Automotive > Infotainment & Telematics Blog

Connected Car Data Fake News

by Roger Lanctot | 12月 31, 2020

"And the lights all went out in Massachusetts" - The Bee Gees "Massachusetts"

It may be no surprise that in the year of presidentially alleged voting fraud and presidential accusations of “fake news” dissemination, the automotive industry would lead its own massive disinformation campaign. In November, Massachusetts voters passed a ballot initiative extending the state’s existing right to repair law to include connected car telematics systems in the face of concerted auto maker opposition. Now the auto industry is suing to overturn the law.

In the run up to the November vote, auto makers – represented by the Coalition for Safe and Secure Data and the Alliance for Automotive Innovation – claimed the new law would open the door to massive violations of consumer privacy and possible identity theft or worse. This hysterical reaction distorted the contents and potential implications of the legislation and obscured what might have otherwise been a useful teachable moment and turning point for the industry.

The nub of the dispute boils down to a single paragraph in the four-page Massachusetts initiative – called “An Initiative Law to Enhance, Update and Protect the 2013 Motor Vehicle Right to Repair Law.” The operative paragraph states:

“Be it enacted by the People and by their authority, Section 1 of Chapter 93K of the General Laws is hereby amended by inserting after the definition of “Manufacturer” the following definition: — ‘Mechanical data,’ any vehicle-specific data, including telematics system data, generated, stored in or transmitted by a motor vehicle used for or otherwise related to the diagnosis, repair or maintenance of the vehicle.”

It's pretty clear that this means data relevant to “the diagnosis, repair, or maintenance of the vehicle.” In opposition to this proposition, the Coalition for Safe and Secure Data ran disingenuous television ads suggesting that criminals would use the data access to remotely control cars, invade people’s homes by using hacked garage door openers, or track vulnerable vehicle owners to empty parking garages for criminal purposes.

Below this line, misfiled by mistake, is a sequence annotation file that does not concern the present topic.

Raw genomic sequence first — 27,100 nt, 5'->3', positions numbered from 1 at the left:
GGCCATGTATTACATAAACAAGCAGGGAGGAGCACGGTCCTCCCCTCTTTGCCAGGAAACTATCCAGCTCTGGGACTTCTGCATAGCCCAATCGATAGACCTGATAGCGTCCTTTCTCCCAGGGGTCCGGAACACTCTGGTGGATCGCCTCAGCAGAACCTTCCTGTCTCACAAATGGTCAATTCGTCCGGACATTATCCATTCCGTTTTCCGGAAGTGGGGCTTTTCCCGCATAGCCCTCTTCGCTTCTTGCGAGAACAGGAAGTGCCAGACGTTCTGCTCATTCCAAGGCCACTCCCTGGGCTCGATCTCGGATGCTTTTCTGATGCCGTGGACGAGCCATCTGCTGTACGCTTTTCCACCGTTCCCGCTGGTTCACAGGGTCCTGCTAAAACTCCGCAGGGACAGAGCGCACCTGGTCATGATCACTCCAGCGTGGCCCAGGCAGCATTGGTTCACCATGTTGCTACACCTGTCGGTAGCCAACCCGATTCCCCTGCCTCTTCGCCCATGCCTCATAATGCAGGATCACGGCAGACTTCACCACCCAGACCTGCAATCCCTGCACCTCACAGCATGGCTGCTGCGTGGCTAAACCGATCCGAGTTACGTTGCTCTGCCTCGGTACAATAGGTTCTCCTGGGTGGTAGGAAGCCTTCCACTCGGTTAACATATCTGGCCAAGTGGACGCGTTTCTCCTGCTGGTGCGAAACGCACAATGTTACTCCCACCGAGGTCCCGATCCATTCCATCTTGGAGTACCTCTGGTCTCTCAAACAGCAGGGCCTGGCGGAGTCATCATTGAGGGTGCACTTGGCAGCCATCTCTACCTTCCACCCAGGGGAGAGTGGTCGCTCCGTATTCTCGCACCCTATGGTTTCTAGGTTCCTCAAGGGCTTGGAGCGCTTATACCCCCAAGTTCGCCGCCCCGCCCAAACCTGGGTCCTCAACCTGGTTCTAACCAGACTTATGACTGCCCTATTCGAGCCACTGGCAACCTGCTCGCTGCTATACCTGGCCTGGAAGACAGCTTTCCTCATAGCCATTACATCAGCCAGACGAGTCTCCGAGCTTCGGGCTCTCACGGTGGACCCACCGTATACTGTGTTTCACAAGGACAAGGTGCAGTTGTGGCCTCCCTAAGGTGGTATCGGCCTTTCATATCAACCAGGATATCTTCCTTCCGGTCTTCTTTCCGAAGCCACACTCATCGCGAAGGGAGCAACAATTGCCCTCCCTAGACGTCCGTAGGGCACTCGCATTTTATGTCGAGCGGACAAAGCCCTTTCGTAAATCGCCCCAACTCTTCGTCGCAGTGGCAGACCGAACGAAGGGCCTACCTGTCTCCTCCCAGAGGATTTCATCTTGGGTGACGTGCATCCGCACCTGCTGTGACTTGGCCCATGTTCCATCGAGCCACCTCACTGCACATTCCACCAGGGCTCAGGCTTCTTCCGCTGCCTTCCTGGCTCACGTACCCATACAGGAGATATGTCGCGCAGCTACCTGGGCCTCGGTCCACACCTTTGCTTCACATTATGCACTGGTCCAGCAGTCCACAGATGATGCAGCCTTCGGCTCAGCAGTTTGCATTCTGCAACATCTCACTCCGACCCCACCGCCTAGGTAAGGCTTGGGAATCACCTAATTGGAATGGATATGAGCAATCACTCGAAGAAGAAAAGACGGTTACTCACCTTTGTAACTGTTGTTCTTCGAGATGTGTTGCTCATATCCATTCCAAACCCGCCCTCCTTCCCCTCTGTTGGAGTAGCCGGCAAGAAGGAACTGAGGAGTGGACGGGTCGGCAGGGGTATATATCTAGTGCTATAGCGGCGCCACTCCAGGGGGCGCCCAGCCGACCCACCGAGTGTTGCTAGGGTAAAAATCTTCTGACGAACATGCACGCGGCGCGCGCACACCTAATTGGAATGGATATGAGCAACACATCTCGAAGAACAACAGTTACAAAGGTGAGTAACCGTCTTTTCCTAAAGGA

In spite of those TV commercials, voters passed the legislation. Those votes signified that Massachusetts consumers were not only interested in having access to and control over their own vehicle data, they were willing to inflict that consumer value on the industry in the interest of all Americans. (They also demonstrated that they would not be so easily misled by those television spots.)

Now the Alliance for Automotive Innovation has filed a legal action in the U.S. District Court for the District of Massachusetts to “temporarily and permanently enjoin enforcement of the Data Law.” The AAI falsely claims, in its press release, that the Law “directs automakers to immediately strip away vital security safeguards. This Data Law makes personal driving data available to third parties with no safeguards to protect core vehicle functions and consumers’ private information or physical safety. The lawsuit requests that the court find the Data Law unenforceable because it is unconstitutional, and because it conflicts with Federal laws.”